In an article by Robert Marchant in the February 21, 2013 edition of the Journal News, it was reported that The New York State Department of Transportation has finally agreed to make safety improvements to the Bear Mountain Parkway. This comes after years of requests by the Town of Cortlandt, and citizens in Northern Westchester, after several serious and often fatal accidents on the parkway.
The Bear Mountain Parkway was constructed between 1929 and 1932 after it was proposed by the legendary Robert Moses, who was involved in much of the construction of roadways, bridges and parks in the New York metropolitan area from the 1930’s through the 1970’s. The Parkway is actually an incomplete highway of approximately 3.85 miles from the Peekskill City line on the south to Route 202 at its northern end in Cortlandt. There is a small section adjacent to the Taconic Parkway of approximately 3/4 of a mile, but this section does not present the same safety issues as it is for one way travel.
The Bear Mountain Parkway has traffic of approximately 15,000 to 20,000 cars on a daily basis. The parkway does have medians on portions which are considered to be more dangerous to prevent head on collisions, but unfortunately, there have been several fatal car crashes during the last several years. On January 29, 2008, 34 year old Sharon Czerwinsk of Lake Peekskill was killed when her 1991 Toyota Camry crossed the double yellow line near the parkway’s intersection with Carhart Avenue and stuck a SUV head on. The impact was so violent that the SUV flipped over and landed on its roof.
On December 9, 2011, another head on collision on the parkway claimed the life of 27 year old Lamar Barnes, also of Lake Peekskill. This accident resulted in renewed requests by the Town of Cortlandt for concrete barriers separating the two sides of the roadway, which are winding, with steep grades and on which drivers tend to travel at an excessive rate of speed for the roadway configuration. At the time, Cortlandt Town Supervisor Linda Puglisi noted that she had been lobbying New York State for years for barriers, which “wouldn’t totally eliminate accidents…but…it’s common sense.”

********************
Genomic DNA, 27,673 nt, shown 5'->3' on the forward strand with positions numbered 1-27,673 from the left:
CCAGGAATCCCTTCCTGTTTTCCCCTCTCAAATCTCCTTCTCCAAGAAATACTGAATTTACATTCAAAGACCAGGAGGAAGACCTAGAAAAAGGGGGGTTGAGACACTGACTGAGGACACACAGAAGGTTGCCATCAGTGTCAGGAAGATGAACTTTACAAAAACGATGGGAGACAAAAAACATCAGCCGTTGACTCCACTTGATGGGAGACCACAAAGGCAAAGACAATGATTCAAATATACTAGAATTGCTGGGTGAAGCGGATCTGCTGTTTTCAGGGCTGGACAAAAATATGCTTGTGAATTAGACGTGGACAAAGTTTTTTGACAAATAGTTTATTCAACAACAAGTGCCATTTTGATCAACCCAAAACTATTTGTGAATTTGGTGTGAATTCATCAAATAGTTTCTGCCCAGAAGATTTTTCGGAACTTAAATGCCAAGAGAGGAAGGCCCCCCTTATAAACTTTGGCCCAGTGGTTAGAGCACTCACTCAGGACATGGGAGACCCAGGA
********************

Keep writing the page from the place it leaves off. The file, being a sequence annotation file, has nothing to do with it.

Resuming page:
On July 9, 2012, the New York State police reported that there was another fatal accident on the parkway near the intersection of Carhart Avenue in which a motorcyclist was killed when he was struck head on by a car. Apparently, this last accident finally got the attention of the State. The New York State Department of Transportation has reported that it will install medians on portions of the parkway, add a new traffic light at Frost Lane, and provide new sings and reflectors throughout the almost 4 mile stretch of the parkway. The cost of the project, which is expected to commence in the summer of 2013 and be completed in the fall, will be approximately 3 million dollars. The spokesperson for the State noted that: “After hearing community concerns about the Bear Mountain Parkway, we are taking quick action to implement engineering solutions that will help slow traffic down, protect walkers and prevent dangerous crossover accidents so that both motorists and pedestrians can use the highway more safely.”